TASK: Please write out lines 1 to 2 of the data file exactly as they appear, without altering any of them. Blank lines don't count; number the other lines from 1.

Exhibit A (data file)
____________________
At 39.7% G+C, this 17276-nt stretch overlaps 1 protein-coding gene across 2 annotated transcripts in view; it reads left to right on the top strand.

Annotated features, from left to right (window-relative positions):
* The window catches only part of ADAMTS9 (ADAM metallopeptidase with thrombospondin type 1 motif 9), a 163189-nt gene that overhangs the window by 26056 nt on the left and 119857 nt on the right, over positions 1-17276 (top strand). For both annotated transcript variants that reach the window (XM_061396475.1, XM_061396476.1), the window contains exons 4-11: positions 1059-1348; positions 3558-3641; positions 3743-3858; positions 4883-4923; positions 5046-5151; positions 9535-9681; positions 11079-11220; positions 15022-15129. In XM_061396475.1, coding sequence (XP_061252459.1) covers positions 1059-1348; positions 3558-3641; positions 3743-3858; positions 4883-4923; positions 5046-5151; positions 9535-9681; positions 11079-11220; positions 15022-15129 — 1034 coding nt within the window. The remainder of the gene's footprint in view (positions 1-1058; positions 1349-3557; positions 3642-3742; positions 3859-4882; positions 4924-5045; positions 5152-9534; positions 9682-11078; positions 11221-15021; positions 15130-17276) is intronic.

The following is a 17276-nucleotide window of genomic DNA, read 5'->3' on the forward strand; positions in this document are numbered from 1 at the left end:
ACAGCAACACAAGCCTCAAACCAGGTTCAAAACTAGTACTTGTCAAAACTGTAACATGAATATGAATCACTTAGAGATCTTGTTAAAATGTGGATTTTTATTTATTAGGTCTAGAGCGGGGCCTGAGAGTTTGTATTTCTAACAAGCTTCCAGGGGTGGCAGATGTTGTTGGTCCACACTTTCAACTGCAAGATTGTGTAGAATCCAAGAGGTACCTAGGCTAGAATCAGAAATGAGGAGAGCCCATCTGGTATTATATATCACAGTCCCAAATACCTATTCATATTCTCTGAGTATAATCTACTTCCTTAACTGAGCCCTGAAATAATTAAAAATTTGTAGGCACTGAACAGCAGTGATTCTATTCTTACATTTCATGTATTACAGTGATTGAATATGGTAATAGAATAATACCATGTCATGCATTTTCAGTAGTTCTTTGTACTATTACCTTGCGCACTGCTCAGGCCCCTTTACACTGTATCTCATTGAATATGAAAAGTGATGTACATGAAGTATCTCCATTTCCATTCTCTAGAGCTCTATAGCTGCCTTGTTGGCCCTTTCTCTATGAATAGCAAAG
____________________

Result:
At 39.7% G+C, this 17276-nt stretch overlaps 1 protein-coding gene across 2 annotated transcripts in view; it reads left to right on the top strand.

Annotated features, from left to right (window-relative positions):